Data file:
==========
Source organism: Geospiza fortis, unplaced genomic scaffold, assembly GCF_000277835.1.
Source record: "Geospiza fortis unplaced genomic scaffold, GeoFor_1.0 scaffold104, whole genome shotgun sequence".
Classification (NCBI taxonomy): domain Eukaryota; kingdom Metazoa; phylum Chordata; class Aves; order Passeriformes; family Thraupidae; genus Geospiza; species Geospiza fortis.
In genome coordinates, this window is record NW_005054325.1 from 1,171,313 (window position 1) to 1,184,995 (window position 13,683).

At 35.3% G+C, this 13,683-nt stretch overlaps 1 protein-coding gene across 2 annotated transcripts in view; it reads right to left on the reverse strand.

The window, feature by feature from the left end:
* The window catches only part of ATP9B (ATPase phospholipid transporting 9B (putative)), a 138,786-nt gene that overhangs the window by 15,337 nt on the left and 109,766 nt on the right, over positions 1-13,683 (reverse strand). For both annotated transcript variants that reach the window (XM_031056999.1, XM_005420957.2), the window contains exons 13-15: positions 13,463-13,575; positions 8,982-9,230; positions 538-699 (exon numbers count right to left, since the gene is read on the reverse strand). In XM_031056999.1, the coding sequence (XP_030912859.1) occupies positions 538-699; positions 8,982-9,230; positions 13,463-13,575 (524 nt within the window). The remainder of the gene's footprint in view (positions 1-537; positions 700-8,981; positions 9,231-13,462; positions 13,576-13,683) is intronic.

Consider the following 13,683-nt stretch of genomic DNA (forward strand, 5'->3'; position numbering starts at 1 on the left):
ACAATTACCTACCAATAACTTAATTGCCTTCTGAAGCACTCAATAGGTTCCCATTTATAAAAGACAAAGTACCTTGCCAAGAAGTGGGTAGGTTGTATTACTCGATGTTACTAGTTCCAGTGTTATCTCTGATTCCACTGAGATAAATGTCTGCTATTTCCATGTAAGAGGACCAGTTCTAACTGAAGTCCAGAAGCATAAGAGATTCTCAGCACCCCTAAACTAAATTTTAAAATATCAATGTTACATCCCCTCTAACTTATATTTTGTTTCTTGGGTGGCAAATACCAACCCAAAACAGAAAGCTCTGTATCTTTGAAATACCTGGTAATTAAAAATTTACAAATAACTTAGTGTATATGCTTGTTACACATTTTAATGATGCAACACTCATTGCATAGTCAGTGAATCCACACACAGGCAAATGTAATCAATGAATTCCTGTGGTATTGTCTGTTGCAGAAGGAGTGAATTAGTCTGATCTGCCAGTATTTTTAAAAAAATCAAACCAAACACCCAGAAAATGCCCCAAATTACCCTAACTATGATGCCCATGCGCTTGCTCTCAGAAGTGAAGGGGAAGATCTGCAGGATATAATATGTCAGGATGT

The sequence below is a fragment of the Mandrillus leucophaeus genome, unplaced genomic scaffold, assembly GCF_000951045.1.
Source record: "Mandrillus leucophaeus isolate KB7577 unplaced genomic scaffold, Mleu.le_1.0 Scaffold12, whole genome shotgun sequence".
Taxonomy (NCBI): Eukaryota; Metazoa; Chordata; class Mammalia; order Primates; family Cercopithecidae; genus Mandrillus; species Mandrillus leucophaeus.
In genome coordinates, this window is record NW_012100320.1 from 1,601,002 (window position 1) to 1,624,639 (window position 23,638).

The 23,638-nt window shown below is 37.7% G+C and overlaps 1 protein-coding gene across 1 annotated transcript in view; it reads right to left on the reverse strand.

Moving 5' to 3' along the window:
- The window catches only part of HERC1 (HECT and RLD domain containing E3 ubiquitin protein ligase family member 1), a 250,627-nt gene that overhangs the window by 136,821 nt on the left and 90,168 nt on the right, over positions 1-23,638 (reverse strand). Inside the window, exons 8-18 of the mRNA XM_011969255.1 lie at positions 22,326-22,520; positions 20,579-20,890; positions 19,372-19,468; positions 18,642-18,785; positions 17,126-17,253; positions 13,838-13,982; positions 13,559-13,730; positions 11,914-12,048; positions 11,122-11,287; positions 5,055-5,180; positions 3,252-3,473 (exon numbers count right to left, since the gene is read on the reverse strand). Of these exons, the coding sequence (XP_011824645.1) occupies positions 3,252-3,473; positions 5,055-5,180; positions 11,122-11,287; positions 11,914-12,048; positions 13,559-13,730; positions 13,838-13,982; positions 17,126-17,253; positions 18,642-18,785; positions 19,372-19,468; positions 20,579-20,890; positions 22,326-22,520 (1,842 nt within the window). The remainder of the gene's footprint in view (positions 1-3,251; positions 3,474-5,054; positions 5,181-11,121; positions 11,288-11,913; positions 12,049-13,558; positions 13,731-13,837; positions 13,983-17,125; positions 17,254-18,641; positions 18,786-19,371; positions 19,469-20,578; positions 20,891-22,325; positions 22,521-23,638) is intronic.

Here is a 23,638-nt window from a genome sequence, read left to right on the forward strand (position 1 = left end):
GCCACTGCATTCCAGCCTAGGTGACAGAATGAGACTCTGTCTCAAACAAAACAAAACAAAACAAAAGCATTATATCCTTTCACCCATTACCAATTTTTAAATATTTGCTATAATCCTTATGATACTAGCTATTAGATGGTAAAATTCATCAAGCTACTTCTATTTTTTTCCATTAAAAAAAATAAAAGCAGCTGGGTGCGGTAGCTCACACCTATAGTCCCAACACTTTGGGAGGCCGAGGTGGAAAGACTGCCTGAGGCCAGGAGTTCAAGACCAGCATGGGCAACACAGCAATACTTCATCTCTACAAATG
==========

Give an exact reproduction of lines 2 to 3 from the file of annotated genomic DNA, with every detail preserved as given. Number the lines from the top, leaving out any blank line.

Source record: "Geospiza fortis unplaced genomic scaffold, GeoFor_1.0 scaffold104, whole genome shotgun sequence".
Classification (NCBI taxonomy): domain Eukaryota; kingdom Metazoa; phylum Chordata; class Aves; order Passeriformes; family Thraupidae; genus Geospiza; species Geospiza fortis.